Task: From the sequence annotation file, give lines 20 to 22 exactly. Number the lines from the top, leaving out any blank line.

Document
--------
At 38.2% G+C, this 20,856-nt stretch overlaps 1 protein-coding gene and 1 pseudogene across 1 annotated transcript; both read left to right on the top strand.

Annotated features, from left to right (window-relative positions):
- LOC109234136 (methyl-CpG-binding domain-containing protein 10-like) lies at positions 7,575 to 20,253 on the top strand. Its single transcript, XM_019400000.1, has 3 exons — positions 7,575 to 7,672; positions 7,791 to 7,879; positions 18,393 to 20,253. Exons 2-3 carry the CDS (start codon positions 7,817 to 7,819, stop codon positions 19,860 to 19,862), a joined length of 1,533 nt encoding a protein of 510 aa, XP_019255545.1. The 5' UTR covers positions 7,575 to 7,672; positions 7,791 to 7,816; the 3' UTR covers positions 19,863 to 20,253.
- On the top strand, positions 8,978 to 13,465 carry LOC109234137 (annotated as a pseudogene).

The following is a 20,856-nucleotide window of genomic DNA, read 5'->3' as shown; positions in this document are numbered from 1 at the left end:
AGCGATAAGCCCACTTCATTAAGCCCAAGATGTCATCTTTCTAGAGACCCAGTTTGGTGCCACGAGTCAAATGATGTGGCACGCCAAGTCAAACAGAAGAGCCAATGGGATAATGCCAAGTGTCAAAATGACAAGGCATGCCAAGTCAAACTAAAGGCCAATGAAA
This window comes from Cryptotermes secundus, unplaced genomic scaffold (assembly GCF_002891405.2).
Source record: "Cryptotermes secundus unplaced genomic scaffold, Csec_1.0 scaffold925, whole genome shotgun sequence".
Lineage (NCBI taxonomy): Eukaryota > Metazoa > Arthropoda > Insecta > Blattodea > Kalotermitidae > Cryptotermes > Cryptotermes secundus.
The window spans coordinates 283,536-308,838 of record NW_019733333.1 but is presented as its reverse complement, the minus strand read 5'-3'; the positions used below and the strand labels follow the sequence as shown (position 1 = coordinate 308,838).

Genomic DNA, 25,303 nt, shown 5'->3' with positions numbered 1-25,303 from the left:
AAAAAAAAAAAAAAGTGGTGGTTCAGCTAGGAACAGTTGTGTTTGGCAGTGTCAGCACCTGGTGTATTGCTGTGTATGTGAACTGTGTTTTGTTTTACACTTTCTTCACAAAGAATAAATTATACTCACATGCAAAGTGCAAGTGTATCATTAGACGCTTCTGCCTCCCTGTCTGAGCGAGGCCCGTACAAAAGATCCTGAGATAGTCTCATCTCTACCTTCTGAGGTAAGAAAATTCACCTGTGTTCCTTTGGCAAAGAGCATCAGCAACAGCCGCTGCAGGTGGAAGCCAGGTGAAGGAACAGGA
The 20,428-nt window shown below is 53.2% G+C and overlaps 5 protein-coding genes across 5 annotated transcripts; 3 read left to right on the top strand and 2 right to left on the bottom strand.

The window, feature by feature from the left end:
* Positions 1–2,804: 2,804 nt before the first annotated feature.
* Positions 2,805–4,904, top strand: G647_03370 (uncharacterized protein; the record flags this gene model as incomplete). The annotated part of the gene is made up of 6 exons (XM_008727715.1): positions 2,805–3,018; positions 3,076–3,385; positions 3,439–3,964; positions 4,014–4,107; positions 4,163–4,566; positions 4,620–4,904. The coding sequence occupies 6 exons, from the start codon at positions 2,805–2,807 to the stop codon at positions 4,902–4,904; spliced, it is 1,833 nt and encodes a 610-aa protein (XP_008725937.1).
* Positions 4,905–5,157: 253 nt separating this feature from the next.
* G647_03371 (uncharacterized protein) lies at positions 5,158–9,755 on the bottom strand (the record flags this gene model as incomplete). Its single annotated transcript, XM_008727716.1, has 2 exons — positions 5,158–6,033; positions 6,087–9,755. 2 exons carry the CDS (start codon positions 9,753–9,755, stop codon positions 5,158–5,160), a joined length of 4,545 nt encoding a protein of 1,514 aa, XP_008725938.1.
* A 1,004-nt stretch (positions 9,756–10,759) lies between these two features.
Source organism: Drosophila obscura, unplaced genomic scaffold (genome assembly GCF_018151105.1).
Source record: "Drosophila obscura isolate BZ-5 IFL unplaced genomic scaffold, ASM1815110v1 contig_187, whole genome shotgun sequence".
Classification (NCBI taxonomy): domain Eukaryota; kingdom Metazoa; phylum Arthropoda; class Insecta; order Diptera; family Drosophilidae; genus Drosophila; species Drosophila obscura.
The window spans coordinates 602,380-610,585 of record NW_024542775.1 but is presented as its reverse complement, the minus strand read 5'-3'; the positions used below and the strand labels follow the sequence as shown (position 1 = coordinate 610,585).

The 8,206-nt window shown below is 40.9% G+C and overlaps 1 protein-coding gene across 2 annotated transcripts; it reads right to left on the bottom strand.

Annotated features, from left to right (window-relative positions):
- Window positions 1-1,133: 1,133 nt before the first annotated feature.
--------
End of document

Source organism: Drosophila obscura, unplaced genomic scaffold (genome assembly GCF_018151105.1).
Source record: "Drosophila obscura isolate BZ-5 IFL unplaced genomic scaffold, ASM1815110v1 contig_187, whole genome shotgun sequence".
Classification (NCBI taxonomy): domain Eukaryota; kingdom Metazoa; phylum Arthropoda; class Insecta; order Diptera; family Drosophilidae; genus Drosophila; species Drosophila obscura.